There is no doubt that data storage has been one of man’s most sought after and applied techniques for remembering and passing along learned information; it dates back to the beginning of time. Many agree that ancient cave paintings were a way to store and transmit information. And still today, we continue to search for new ways to harness and hold everything we can in faster, larger capacity and more efficient formats such as the Blu-ray Disc, the big brother of the DVD.
The ancient Egyptians used hieroglyphs as a formal script on stone monuments and in tombs to archive important events. Fast-forward to the 1950s, the time when data storage on the computer started becoming more significant. IBM was able to eliminate the low-volume-storing punch cards of the day and switch to magnetic tape, which was able to store as much as 10,000 of the cards on a single role.
And although there were a number of types of data storage devices to come to the masses, (the cassette tape, the floppy disk, and most notably the hard drive) it wasn’t until the appearance of compact discs and their successor, the DVD, when consumers and businesses really began storing large amounts of data on removable media cheaply and conveniently.
So it’s only fitting that in the 21st century man’s insatiable quest to save and store data has moved to a much larger scale. You may associate Blu-ray with high-definition video, but a Blu-ray Disc is much more than that. Jointly developed by some of the leading consumer electronics, personal computer, and media manufactures known as the Blu-ray Disc Association, a single-layer Blu-ray Disc has a capacity of 25GB, and a dual-layer disc can hold up to 50GB, compared to a dual-layer DVD, which holds less than 20GB of data. Electronics maker Pioneer has announced it has developed a way to increase Blu-ray Disc capacity by adding multiple layers for a total data storage capacity of 500GB.
If that’s not reason enough to incorporate a Blu-ray Disc drive into your current hardware, here are a few more things to consider when selecting your next-generation storage solution:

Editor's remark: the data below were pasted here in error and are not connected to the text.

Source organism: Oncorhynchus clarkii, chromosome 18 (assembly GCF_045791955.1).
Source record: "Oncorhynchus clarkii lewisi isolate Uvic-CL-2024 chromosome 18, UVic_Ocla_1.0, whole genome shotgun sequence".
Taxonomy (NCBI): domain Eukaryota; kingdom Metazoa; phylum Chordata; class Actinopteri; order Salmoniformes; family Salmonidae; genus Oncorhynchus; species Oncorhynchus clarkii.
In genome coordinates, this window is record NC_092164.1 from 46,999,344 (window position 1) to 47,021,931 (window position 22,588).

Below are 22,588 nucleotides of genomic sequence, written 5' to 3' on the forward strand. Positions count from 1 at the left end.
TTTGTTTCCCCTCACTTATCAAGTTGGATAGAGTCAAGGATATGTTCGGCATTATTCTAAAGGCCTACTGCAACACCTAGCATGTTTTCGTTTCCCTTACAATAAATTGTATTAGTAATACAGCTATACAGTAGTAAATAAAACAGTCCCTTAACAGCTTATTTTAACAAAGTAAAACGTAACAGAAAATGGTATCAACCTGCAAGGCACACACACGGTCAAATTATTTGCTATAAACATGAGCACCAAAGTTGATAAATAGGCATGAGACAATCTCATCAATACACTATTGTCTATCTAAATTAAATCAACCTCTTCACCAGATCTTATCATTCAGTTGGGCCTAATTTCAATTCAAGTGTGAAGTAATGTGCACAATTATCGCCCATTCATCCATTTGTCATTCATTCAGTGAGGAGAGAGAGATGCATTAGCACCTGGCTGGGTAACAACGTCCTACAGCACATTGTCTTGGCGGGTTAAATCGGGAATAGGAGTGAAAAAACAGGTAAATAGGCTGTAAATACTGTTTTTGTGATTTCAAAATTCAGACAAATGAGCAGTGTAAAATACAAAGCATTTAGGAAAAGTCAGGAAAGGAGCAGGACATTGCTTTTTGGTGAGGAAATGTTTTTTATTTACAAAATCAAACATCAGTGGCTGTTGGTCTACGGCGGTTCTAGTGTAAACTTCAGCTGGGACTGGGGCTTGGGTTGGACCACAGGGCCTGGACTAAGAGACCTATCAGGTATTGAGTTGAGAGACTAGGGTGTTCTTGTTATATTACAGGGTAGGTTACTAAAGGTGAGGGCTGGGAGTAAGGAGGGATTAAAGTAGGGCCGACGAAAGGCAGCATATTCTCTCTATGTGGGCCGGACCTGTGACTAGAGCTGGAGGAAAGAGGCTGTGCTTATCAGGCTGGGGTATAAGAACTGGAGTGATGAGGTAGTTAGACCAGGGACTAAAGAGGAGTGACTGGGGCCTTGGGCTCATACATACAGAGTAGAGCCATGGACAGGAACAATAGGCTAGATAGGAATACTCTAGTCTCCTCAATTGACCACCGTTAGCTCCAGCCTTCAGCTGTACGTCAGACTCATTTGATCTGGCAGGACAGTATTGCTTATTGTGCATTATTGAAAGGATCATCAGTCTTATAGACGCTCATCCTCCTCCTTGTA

- Popularity: With some of the world’s largest electronic, media, and computer companies backing the format, including Apple, Dell, Hitachi, Hewlett-Packard, Mitsubishi, Panasonic, Phillips, Samsung, Sharp, and Sony, it’s safe to assume that Blu-ray hardware will be incorporated into the products you buy as the format gains in popularity and matures.
- Capacity: Not only does a Blu-ray Disc hold the crown for data storage capabilities, the technology behind its namesake, a blue-violet laser, allows it to focus with greater precision, giving it the ability to read tightly packaged data in a smaller space. And companies such as Pioneer are able to experiment and “layer” the disc for extreme data storing capabilities because the laser’s wavelength is shorter.
- Backward-compatibility: Allowing input generated by older devices has always been an issue with every new medium that has surfaced over the years. However, because of Blu-ray’s industry-wide backing, many of the world’s leading electronic manufacturers have already begun releasing optical head players that are read/write CD, DVD, and Blu-ray Disc compatible, so you don’t have to worry about choosing one or the other.
- Software: Software companies have begun cranking out all kinds of burning tools to store and create Blu-ray Discs. Roxio Toast 10 for Mac users allows you to store your data on Blu-ray and allows you to convert standard DVDs to high-definition discs for optimal playback. PC users can grab a copy of Nero 9 with the same easy-to-use features.